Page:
Relationships between cancer and aging: a multilevel approach

  title={Relationships between cancer and aging: a multilevel approach},
  author={Vladimir Anisimov and Ewa Sikora and Graham Pawelec},
The incidence of cancer increases with age in humans and in laboratory animals alike. There are different patterns of age-related distribution of tumors in different organs and tissues. Aging may increase or decrease the susceptibility of various tissues to initiation of carcinogenesis and usually facilitates promotion and progression of carcinogenesis. Aging may predispose to cancer in two ways: tissue accumulation of cells in late stages of carcinogenesis and alterations in internal…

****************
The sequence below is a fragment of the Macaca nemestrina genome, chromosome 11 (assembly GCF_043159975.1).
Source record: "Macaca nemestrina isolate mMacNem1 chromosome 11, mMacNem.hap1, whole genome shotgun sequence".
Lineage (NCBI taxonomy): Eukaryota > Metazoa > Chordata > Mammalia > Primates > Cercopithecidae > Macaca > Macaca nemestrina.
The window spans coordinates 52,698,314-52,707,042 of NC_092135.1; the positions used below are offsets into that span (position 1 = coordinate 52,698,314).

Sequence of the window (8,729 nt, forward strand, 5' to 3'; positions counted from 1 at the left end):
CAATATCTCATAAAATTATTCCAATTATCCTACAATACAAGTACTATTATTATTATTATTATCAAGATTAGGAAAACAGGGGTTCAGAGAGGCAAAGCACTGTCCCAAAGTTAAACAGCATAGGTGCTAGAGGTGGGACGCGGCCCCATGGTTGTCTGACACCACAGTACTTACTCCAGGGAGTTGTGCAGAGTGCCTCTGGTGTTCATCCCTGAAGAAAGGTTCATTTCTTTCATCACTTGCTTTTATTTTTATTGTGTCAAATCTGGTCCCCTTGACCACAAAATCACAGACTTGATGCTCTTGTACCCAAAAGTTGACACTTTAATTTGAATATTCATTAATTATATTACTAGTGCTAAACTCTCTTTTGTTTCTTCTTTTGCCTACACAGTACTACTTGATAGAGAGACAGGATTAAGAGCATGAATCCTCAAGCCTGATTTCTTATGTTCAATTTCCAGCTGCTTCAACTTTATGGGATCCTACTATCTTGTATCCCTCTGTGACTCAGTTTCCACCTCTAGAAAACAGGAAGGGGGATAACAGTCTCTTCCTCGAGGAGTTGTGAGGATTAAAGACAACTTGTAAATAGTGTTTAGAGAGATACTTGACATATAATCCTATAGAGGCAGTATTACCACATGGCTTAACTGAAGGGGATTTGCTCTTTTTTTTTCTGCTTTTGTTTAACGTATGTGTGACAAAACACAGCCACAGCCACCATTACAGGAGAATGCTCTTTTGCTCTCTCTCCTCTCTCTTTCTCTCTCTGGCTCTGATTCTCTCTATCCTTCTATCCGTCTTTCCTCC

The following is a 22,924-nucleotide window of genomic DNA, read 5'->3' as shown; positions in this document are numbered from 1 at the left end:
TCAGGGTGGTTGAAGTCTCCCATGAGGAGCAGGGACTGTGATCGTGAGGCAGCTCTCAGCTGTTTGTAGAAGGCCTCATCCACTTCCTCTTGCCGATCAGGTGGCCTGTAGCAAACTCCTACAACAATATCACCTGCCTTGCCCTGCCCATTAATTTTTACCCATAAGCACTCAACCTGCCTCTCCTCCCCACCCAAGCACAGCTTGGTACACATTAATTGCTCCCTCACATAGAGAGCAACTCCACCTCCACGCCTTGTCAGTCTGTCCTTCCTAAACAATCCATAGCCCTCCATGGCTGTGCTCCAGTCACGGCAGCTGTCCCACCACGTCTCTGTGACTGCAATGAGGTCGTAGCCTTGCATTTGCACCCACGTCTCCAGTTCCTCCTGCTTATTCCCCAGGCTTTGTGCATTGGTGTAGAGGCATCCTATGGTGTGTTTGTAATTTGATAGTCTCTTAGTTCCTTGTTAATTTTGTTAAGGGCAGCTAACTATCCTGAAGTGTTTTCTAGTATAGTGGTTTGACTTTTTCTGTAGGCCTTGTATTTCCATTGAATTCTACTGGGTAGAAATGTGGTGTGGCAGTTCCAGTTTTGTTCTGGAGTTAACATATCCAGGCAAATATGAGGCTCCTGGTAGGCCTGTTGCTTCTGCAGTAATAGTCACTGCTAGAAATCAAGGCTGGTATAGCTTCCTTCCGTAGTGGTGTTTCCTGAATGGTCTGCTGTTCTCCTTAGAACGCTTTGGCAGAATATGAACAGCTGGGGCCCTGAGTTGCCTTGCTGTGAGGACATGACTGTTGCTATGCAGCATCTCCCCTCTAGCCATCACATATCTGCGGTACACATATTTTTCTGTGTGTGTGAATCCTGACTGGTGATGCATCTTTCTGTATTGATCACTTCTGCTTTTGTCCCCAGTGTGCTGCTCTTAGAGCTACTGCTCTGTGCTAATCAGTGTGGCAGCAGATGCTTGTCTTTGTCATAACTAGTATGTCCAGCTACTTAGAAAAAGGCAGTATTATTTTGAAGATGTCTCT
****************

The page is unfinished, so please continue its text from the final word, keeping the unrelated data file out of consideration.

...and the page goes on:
Chronologic aging decreases tumor angiogenesis and metastasis in a mouse model of head and neck cancer.
The results indicate that host response to angiogenic factors inhibit tumor growth and metastasis of head and neck cancer.
Aging and cancer: Is glucose a mediator between them?
The new evidence adds to the concepts that have been being developed starting from mid-1970ies to suggest that age-related shifts in glucose and lipid metabolism increase the risk of cancer and compromise prognoses for cancer patients and to propose antidiabetic biguanides, including metformin, for cancer prevention and as an adjuvant means of cancer treatment aimed at the metabolic rehabilitation of patients.
Aging and Cancer: The IGF-I Connection
The IGFs are nutritionally dependent and are therefore modifiable risk-factors and understanding more about these links may facilitate new opportunities for treating and preventing cancer and ensuring a long healthy lifespan.